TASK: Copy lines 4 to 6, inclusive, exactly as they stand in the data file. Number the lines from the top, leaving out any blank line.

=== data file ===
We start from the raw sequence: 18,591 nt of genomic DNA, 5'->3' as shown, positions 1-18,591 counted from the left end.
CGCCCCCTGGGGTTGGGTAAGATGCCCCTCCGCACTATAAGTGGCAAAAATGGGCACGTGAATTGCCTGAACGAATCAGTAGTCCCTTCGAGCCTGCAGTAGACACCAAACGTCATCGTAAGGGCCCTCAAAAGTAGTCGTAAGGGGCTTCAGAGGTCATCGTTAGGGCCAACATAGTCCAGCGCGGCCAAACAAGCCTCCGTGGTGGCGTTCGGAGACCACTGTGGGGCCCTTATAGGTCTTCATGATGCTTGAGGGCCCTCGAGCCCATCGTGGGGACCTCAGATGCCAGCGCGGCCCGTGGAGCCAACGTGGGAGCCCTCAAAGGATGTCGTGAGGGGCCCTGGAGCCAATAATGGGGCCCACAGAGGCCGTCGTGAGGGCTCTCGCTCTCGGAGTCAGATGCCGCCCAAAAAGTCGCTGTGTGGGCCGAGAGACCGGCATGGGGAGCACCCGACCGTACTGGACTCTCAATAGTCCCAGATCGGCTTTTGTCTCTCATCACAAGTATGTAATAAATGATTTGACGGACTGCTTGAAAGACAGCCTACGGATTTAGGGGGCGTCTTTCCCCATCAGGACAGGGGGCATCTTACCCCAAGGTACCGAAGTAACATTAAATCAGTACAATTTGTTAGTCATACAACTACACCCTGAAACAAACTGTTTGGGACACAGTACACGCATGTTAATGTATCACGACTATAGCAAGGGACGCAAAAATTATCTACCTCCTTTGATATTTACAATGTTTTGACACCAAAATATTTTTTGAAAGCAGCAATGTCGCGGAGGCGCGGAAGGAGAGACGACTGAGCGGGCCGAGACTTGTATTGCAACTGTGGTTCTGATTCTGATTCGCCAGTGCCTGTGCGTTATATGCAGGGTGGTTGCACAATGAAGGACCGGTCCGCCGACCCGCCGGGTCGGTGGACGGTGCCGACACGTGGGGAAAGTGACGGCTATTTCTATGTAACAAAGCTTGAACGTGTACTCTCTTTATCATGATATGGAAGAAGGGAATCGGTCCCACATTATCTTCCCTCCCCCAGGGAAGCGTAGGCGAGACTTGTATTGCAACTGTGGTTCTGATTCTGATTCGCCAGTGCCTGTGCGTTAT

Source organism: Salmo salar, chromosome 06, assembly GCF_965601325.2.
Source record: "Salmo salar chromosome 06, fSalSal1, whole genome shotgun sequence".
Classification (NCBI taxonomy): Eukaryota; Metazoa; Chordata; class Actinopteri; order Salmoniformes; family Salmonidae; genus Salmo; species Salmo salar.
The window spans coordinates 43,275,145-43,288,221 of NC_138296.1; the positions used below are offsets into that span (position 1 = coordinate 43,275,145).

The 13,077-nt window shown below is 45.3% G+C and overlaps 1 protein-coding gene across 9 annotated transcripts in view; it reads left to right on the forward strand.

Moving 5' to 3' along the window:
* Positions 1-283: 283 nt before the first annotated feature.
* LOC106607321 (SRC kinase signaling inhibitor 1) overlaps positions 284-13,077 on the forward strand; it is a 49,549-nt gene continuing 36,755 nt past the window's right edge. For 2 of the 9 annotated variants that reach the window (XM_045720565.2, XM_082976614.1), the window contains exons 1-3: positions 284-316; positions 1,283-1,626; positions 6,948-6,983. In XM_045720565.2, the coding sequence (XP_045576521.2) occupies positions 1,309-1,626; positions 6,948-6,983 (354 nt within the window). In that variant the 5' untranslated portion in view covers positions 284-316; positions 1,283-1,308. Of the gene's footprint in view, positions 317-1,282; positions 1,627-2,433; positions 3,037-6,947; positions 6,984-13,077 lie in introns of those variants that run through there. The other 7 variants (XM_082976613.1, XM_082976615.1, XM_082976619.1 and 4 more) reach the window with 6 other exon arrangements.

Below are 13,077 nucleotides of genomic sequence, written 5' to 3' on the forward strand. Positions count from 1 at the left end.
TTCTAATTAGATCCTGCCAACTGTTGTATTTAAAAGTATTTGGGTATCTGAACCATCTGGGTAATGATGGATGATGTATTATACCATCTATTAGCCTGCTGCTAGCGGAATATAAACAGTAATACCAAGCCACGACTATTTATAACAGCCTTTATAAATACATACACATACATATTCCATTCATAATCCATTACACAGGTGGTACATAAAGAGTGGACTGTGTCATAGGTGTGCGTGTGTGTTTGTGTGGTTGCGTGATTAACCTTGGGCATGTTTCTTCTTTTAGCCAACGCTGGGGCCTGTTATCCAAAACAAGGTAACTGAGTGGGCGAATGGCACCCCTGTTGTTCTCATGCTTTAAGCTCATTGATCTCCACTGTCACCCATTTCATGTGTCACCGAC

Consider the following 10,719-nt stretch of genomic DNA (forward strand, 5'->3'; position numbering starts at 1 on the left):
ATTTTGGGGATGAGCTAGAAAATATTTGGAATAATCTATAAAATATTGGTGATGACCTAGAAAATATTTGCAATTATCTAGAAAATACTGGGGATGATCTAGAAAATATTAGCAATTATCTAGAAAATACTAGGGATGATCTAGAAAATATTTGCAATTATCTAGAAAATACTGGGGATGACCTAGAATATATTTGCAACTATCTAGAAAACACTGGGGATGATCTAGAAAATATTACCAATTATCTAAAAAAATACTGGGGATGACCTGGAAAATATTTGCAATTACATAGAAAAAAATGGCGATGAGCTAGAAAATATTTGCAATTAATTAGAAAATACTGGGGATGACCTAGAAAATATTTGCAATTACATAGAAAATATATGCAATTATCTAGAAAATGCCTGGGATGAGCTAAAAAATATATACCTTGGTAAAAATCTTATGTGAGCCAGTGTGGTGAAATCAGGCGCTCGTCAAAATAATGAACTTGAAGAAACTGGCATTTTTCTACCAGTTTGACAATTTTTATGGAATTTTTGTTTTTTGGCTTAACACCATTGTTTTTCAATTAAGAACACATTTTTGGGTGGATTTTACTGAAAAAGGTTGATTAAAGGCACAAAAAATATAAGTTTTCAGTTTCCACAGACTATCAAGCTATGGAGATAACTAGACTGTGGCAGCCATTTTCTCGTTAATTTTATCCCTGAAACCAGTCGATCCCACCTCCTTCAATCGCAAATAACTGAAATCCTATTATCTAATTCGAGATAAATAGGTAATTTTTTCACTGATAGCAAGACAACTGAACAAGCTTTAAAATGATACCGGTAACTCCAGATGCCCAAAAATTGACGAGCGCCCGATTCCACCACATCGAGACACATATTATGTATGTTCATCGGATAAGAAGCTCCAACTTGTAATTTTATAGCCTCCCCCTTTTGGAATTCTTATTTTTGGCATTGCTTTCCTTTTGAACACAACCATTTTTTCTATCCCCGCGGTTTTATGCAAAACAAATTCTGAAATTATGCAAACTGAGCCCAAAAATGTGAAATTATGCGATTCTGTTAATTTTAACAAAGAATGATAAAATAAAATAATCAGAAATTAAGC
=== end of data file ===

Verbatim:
Source record: "Salmo salar chromosome 06, fSalSal1, whole genome shotgun sequence".
Classification (NCBI taxonomy): Eukaryota; Metazoa; Chordata; class Actinopteri; order Salmoniformes; family Salmonidae; genus Salmo; species Salmo salar.
The window spans coordinates 43,275,145-43,288,221 of NC_138296.1; the positions used below are offsets into that span (position 1 = coordinate 43,275,145).